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. Iran under pressure over threat to resume nuclear work
TEHRAN (AFP) May 10, 2005
Iran said Tuesday it will decide within days whether to resume some sensitive nuclear activities, despite fresh warnings that the move could bring talks with the European Union to an end and result in possible UN sanctions.

"It (the decision) will come at the end of the week (Friday) at the latest," said Ali Agha Mohammadi, a spokesman for the Islamic republic's Supreme National Security Council.

He said Foreign Minister Kamal Kharazi, members of the hardline-controlled parliament and the top national security body would be holding discussions on Tuesday and Wednesday to finalise a decision.

"In several days you will hear the news of what we have decided," Kharazi was quoted as saying by the state news agency IRNA. "The Europeans ... want a total halt of our nuclear programme, which is not a legitimate demand in our eyes."

Diplomats from Britain, France and Germany have made clear that any resumption by Iran of fuel cycle work -- the focus of international fears the country may be seeking to develop nuclear weapons -- would be considered a violation of a November 2004 suspension agreement that opened the negotiations with Tehran.

Iran has said it wishes to restart work at a plant in Isfahan, used to convert mined uranium "yellowcake" into a feed gas for centrifuges that carry out the enrichment process.

Enriched uranium can be used for peaceful power generation but also as the explosive core of a nuclear bomb.

But Iran's tough stance drew fresh warnings.

"We hope that Iran will not take such a decision," said French foreign ministry spokesman Jean-Baptiste Mattei.

"We hope that Iran will remain within the framewok of the November 2004 agreement, which stipulates the suspension of activities tied to enrichment and reprocessing, including conversion," he said.

The Europeans could side with the United States and seek Iran's referral to the UN Security Council, which could in turn choose to impose sanctions.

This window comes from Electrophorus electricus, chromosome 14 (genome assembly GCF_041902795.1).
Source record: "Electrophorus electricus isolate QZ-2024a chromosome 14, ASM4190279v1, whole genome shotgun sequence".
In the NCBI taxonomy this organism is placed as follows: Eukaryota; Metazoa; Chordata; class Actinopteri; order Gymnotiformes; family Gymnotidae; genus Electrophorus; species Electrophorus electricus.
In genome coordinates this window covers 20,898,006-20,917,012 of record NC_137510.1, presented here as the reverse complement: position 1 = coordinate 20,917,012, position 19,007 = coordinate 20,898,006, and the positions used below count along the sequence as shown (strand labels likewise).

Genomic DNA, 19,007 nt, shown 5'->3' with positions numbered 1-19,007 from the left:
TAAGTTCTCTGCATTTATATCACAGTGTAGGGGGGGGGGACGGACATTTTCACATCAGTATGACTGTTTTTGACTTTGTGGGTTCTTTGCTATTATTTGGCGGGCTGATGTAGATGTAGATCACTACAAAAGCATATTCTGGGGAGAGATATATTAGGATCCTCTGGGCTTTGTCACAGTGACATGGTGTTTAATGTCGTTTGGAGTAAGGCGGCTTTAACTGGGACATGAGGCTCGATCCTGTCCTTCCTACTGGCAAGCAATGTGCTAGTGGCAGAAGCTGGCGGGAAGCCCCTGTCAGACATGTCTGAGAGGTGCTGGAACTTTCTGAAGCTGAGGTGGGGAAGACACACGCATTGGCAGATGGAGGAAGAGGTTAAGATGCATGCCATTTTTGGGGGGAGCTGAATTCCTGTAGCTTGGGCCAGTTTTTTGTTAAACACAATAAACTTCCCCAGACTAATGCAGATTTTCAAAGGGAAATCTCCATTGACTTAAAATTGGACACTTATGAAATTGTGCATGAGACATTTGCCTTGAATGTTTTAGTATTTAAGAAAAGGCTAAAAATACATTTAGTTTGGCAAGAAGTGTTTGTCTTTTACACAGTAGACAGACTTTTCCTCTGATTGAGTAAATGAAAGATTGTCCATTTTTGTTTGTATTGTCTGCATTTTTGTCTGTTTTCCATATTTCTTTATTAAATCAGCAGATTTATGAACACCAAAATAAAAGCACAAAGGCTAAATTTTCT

The United States also warned Iran on Monday that a resumption of its suspended nuclear fuel activities would have what it termed "consequences".

Acting US State Department spokesman Tom Casey said any move by Iran to resume activities such as preparation of uranium for enrichment "would be in clear violation of its suspension pledge and its agreement with the EU-3".

"We'd have to look very carefully at what the next steps would be," he said.

But speaking in Moscow, European Union foreign policy chief Javier Solana said he favoured first transferring the case to the International Atomic Energy Agency (IAEA) if the talks break down.

Iran has voiced frustration over the progress of the talks with the EU-3, in which the EU are offering a package of incentives in return for "objective guarantees" that Tehran will not develop weapons.

The sticking point is Iran's ambition to master the full nuclear fuel cycle, and European demands that Iran abandon such work because it would also deliver a capacity to make a bomb -- even if Iran says it only wants to make fuel for power reactors.

While Iran has made clear it wishes to kick-start operations at Isfahan, it remains unclear how far they will go in challenging the suspension agreement.

At Isfahan, yellowcake is first converted into uranium tetrafluorideand then into uranium hexafluoride (UF6). This gas can then be sent to a nearby facility at Natanz, where the enrichment process itself is carried out.

Iran has so far insisted that it does not intend immediately to restart activities there, but its diplomats have been coming under increasing pressure from hardline deputies who want a total resumption of enrichment.

Tehran has been subject to over two years of investigations by the IAEA after it emerged the country had been covering up its activities for 18 years.

Since then, the IAEA has uncovered plenty of suspicious activity -- including black market shopping for dual-use technology -- but no "smoking gun".

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